The competition is open with respect to nationality; knowledge of French is an advantage but not required.  Other information on postdoctoral fellowships at McGill is available at , including information on obtaining a Canadian work permit if necessary.  Ph.D. must have been awarded between January 1, 2010 and the date of application, or else the dissertation must have been successfully defended and all requirements for the degree completed by the date of application (i.e. with formal awarding of the degree still pending).

All e-mailed parts of an application including letters of recommendation should include the applicant's name in the subject line.  Applications submitted as one complete interfolio file are welcome. 

Saturday, February 01, 2014

"Taking Politics Less Seriously"

My talk at an Institute for Liberal Studies seminar on rejecting the fiction that the political world reflects one's will or one's soul is now online. Politics is something that happens to us, something we have to manage and live with as best we can; it has no natural tendency to reflect our wills or our consent, and the insistence that it does only empowers the people who want to falsely impute consent to us and claim to be harming us in our own name.

Friday, October 11, 2013

The Center for Ethics in Society Post Doctoral Fellowships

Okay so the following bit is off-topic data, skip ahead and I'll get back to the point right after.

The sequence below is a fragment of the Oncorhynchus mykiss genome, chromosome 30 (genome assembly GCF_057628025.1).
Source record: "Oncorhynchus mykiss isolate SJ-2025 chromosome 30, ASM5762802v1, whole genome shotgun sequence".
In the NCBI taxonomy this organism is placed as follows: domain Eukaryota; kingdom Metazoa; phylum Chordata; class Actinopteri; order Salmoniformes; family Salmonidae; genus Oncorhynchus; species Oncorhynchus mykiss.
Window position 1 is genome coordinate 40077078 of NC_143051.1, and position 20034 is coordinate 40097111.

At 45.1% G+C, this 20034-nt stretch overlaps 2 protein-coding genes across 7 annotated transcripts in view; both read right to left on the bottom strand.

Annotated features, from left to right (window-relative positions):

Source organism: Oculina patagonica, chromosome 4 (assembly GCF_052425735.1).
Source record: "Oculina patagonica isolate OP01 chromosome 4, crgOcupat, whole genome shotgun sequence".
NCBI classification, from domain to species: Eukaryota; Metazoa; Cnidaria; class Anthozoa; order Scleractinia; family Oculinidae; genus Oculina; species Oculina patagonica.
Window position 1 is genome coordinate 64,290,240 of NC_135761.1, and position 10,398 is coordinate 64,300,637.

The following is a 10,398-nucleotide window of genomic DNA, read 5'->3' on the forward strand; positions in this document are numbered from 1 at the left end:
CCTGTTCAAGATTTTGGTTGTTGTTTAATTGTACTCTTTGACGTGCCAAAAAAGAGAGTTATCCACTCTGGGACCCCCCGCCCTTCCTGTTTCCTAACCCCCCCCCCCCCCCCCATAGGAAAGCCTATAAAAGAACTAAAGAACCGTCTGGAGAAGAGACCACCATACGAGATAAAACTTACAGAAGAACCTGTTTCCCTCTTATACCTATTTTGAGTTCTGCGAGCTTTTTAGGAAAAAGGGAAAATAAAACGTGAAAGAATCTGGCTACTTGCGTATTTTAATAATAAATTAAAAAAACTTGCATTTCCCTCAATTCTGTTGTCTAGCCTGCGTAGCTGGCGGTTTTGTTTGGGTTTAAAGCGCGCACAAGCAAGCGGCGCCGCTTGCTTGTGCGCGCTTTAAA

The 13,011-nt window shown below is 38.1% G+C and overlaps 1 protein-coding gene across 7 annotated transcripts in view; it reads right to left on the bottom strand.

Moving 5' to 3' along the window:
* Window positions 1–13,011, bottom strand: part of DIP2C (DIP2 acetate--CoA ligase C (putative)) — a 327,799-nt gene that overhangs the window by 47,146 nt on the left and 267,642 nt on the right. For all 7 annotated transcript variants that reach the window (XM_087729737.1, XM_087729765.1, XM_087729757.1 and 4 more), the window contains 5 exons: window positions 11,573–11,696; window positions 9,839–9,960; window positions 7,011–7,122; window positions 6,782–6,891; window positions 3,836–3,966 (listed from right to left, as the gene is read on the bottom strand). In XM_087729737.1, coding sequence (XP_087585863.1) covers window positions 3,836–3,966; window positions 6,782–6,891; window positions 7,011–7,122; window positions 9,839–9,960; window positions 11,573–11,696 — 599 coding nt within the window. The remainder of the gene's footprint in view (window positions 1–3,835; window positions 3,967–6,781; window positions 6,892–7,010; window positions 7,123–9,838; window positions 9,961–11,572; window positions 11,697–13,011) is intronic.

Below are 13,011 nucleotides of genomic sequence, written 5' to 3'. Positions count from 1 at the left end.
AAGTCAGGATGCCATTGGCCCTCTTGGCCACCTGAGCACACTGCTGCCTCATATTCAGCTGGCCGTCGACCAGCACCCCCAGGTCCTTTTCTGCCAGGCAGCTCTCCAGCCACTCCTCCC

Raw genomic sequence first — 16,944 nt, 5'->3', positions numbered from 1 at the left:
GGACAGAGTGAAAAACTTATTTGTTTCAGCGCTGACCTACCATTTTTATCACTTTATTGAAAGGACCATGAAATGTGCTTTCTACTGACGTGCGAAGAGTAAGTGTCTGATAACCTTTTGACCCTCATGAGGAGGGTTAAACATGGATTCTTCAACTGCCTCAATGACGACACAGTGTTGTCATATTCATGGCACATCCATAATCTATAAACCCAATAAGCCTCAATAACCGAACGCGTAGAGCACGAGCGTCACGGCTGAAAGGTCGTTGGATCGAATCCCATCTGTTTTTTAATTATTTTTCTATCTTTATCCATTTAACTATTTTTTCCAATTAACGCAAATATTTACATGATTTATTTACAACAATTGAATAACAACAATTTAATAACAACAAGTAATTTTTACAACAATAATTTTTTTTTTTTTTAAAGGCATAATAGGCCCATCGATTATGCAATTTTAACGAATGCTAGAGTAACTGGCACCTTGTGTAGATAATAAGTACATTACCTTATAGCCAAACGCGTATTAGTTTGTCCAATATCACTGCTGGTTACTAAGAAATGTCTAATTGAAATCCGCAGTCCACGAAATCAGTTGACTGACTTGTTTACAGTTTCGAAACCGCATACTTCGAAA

For 2014-2015, we seek up to three new post doctoral fellows. We welcome candidates with substantial normative research interests from philosophy, the social sciences, and the professional schools. We are especially interested in candidates with research interests in inequality, education, international justice, and environmental ethics, but we welcome all applicants with strong normative interests that have some practical implications. Scholars with a JD but no PhD are eligible to apply. Fellows will be involved in teaching, interact with undergraduates in the Ethics in Society Honors Program and help in fostering an inter-disciplinary ethics community across the campus. The appointment term is September 1, 2014 - August 31, 2015; however, the initial term may be renewed for an additional year. Applicants must have completed all requirements for their PhD by June 30, 2014. Candidates must also be no more than 3 years from the awarding of their degree (i.e., September 2011). The application deadline is January 9, 2014 (5:00pm Pacific Standard Time). Stanford University is an equal opportunity employer and is committed to increasing the diversity of its faculty. We welcome applications from women and members of minority groups, as well as others who would bring additional dimensions to the university's research and teaching missions. Salary is competitive. Please submit a CV, a writing sample (no more than 25 pages), three letters of recommendation, and a one-page research statement. For information on how to access the online system to submit your application material, visit our website Contact person: Anne Newman ~~~~~~~~~~~~~~~~~~ The Center for Ethics in Society Post Doctoral TEACHING Fellowships For 2014-2015, we seek up to two new post doctoral teaching fellows. These teaching fellows are offered in conjunction with Stanford's new general education requirement, which requires all Stanford undergraduates to take at least one ethics course. Teaching fellows will assist in one class per quarter and will be asked to run up to two sections per quarter. The Ethics Teaching Fellows will be fully integrated into the programming of the Center. This fellowship provides an opportunity to work with great students in a variety of disciplines and develop ethics expertise across the curriculum. The appointment term is September 1, 2014 - August 31, 2015. Applicants must have completed all requirements for their PhD by June 30, 2014. Candidates must also be no more than 3 years from the awarding of their degree (i.e., September 2011). The application deadline is January 9, 2014 (5:00pm Pacific Standard Time). Stanford University is an equal opportunity employer and is committed to increasing the diversity of its faculty. We welcome applications from women and members of minority groups, as well as others who would bring additional dimensions to the university's research and teaching missions. Salary is competitive. Please submit a CV, a writing sample (no more than 25 pages), three letters of recommendation, and a teaching portfolio. For information on how to access the online system to submit your application, visit our website Contact person: Anne Newman